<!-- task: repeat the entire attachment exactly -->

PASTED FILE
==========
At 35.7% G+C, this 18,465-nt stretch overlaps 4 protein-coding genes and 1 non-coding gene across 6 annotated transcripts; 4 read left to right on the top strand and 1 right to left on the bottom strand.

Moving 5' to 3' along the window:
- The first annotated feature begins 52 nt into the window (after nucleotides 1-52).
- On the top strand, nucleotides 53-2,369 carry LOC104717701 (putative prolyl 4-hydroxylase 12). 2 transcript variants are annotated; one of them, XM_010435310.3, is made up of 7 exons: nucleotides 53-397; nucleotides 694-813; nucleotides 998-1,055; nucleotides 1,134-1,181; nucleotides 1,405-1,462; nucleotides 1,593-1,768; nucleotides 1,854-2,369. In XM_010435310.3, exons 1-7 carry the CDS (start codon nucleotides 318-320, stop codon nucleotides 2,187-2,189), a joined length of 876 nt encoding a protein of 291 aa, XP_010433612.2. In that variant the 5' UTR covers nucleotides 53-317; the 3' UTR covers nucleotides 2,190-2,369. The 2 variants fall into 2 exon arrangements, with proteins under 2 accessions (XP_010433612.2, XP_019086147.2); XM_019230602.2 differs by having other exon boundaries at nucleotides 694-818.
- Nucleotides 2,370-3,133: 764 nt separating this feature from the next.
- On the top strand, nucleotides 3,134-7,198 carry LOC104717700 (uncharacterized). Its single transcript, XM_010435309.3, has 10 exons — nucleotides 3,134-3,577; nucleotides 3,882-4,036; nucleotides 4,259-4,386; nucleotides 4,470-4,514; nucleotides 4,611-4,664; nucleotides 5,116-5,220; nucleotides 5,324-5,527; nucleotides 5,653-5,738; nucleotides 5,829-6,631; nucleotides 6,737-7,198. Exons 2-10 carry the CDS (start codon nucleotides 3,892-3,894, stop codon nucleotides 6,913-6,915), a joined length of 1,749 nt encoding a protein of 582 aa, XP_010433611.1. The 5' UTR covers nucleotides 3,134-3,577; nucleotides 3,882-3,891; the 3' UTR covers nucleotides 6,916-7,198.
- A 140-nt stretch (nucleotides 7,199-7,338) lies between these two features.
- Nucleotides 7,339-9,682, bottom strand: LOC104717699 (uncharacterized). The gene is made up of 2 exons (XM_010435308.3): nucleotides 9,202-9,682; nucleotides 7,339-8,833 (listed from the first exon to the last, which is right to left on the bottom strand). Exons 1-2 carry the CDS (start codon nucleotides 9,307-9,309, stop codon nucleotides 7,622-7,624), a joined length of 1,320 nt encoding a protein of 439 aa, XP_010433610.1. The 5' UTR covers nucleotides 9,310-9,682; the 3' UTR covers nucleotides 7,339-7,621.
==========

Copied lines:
At 35.7% G+C, this 18,465-nt stretch overlaps 4 protein-coding genes and 1 non-coding gene across 6 annotated transcripts; 4 read left to right on the top strand and 1 right to left on the bottom strand.

Moving 5' to 3' along the window:
- The first annotated feature begins 52 nt into the window (after nucleotides 1-52).
- On the top strand, nucleotides 53-2,369 carry LOC104717701 (putative prolyl 4-hydroxylase 12). 2 transcript variants are annotated; one of them, XM_010435310.3, is made up of 7 exons: nucleotides 53-397; nucleotides 694-813; nucleotides 998-1,055; nucleotides 1,134-1,181; nucleotides 1,405-1,462; nucleotides 1,593-1,768; nucleotides 1,854-2,369. In XM_010435310.3, exons 1-7 carry the CDS (start codon nucleotides 318-320, stop codon nucleotides 2,187-2,189), a joined length of 876 nt encoding a protein of 291 aa, XP_010433612.2. In that variant the 5' UTR covers nucleotides 53-317; the 3' UTR covers nucleotides 2,190-2,369. The 2 variants fall into 2 exon arrangements, with proteins under 2 accessions (XP_010433612.2, XP_019086147.2); XM_019230602.2 differs by having other exon boundaries at nucleotides 694-818.
- Nucleotides 2,370-3,133: 764 nt separating this feature from the next.
- On the top strand, nucleotides 3,134-7,198 carry LOC104717700 (uncharacterized). Its single transcript, XM_010435309.3, has 10 exons — nucleotides 3,134-3,577; nucleotides 3,882-4,036; nucleotides 4,259-4,386; nucleotides 4,470-4,514; nucleotides 4,611-4,664; nucleotides 5,116-5,220; nucleotides 5,324-5,527; nucleotides 5,653-5,738; nucleotides 5,829-6,631; nucleotides 6,737-7,198. Exons 2-10 carry the CDS (start codon nucleotides 3,892-3,894, stop codon nucleotides 6,913-6,915), a joined length of 1,749 nt encoding a protein of 582 aa, XP_010433611.1. The 5' UTR covers nucleotides 3,134-3,577; nucleotides 3,882-3,891; the 3' UTR covers nucleotides 6,916-7,198.
- A 140-nt stretch (nucleotides 7,199-7,338) lies between these two features.
- Nucleotides 7,339-9,682, bottom strand: LOC104717699 (uncharacterized). The gene is made up of 2 exons (XM_010435308.3): nucleotides 9,202-9,682; nucleotides 7,339-8,833 (listed from the first exon to the last, which is right to left on the bottom strand). Exons 1-2 carry the CDS (start codon nucleotides 9,307-9,309, stop codon nucleotides 7,622-7,624), a joined length of 1,320 nt encoding a protein of 439 aa, XP_010433610.1. The 5' UTR covers nucleotides 9,310-9,682; the 3' UTR covers nucleotides 7,339-7,621.